With my oldest back at university, most likely to go from classes to co-op, I have been eyeing his room.
For the past six years, blackout curtains shrouded the space in shadows, trapping the lingering smell of "teenage boy", dust mites dancing in the light the few times I dared venture in and open a window to ensure he was still alive...and not a vampire.
With a desk and long, low dresser crammed underneath his double loft bed, he hibernated in his cave during his high school life and I tried to just shut the door and pick my battles. While I have I have, I am sure, passed on many of my neuroses to my oldest, the need for order, beauty and LIGHT in life was not one of them.
I had assumed that my youngest would naturally claim his brother's space when he left; a rite of passage, moving up to "the high bunk". I was secretly thrilled that he wanted to stay in his own room...a double loft bed is not helpful when your seventy-something mother comes to visit.
Out of sight, I did a little happy dance as I re-imagined the space.
So I reached out to my Facebook family from my ADTP days to see if anyone could use the furniture. My dearest L, accepted the offer and before I knew it, I had found a new home for his bed, desk and dresser.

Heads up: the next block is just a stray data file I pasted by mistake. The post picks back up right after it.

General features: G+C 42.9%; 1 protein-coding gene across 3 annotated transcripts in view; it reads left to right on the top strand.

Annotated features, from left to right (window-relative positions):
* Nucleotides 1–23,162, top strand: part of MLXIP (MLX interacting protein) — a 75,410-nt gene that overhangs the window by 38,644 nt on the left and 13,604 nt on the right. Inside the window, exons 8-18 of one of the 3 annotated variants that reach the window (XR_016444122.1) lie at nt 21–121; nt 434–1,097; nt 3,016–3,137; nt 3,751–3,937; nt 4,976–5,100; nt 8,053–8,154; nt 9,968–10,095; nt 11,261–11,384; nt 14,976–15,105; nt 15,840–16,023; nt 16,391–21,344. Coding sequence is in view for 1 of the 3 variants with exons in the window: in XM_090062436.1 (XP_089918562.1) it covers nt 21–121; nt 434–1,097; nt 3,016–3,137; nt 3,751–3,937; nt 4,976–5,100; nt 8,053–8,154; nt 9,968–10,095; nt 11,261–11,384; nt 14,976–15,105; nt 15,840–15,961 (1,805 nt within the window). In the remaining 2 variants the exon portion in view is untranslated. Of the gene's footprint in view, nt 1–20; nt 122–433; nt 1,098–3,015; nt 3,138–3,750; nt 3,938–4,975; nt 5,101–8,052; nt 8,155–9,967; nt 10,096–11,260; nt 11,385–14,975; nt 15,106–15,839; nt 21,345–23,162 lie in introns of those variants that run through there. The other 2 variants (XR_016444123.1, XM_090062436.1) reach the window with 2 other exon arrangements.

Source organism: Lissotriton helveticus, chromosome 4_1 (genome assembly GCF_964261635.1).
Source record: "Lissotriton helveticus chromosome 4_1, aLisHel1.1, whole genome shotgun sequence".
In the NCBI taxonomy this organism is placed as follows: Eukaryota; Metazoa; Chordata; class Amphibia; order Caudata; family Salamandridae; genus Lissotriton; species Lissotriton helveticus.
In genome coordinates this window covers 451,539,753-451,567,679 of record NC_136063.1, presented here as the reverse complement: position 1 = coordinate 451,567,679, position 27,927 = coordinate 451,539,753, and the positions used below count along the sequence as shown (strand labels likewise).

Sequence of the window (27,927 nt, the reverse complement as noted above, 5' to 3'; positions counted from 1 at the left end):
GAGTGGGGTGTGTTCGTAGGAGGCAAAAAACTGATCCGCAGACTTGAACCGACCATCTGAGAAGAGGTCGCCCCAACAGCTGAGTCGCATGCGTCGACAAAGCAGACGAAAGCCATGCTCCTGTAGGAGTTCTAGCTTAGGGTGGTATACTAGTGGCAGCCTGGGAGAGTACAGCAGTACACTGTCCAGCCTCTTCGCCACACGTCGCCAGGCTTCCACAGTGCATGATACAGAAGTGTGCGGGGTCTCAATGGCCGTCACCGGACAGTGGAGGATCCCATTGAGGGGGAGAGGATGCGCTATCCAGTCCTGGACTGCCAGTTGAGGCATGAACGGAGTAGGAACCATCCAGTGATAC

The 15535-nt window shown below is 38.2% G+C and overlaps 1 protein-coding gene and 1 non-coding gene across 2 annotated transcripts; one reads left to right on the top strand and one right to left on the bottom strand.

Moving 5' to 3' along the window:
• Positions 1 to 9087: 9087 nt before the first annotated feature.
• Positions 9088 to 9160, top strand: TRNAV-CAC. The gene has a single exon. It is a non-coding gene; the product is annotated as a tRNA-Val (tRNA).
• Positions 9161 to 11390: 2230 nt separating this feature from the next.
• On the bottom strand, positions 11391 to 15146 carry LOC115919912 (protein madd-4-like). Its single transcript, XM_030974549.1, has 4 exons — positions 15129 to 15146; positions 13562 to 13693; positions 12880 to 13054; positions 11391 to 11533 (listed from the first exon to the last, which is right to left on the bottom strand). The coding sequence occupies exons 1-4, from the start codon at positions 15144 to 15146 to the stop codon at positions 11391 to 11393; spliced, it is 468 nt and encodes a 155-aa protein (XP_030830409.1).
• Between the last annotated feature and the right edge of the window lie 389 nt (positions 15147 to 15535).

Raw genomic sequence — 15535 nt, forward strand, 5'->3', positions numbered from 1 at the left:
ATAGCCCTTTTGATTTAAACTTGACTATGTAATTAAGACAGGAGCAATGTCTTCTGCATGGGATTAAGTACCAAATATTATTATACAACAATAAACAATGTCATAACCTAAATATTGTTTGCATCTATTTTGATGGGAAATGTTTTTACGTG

Her son would come and move them out--which allowed me to get things done while the Spouse was away. I invited L to come for coffee and we caught up under the vibrant, morning glory enveloped gazebo as furniture moved swiftly down the stairs and out the door.
We both remarked on how easy it was to share, with someone who "got it", who had been there: someone who understood hollow, empty, broken hopelessness that can sneak up on you and drag you into the abyss. You never feel like you have to explain. It just is.
When she had to leave we stopped to chat for a minute more at the door.
"Can you believe how far you have come? I mean, here I am in your house!"
I looked at her, puzzled.
"Your social anxiety! How you couldn't have people in your house, the thought would send you spinning, so you never socialized."
My hand flew to my mouth as I gasped in realization, my eyes flooding and goosebumps tracking up and down my arms. It was true. All that she said was true.
But I had forgotten.
I had actually forgotten.
And I had no idea when it happened; when I moved from anxiety to a warm comfort level.
It wasn't a conscious thing, I didn't work on it or try exposure therapy or meditate or visualize about it; at least not consciously. I hugged her---long and hard---I confessed to her I had forgotten that I felt that way. What an amazing gift she gave me that day. The gift of perspective, celebration and recognition of my Work in Progress.....
What happens while you are living your life...amazing.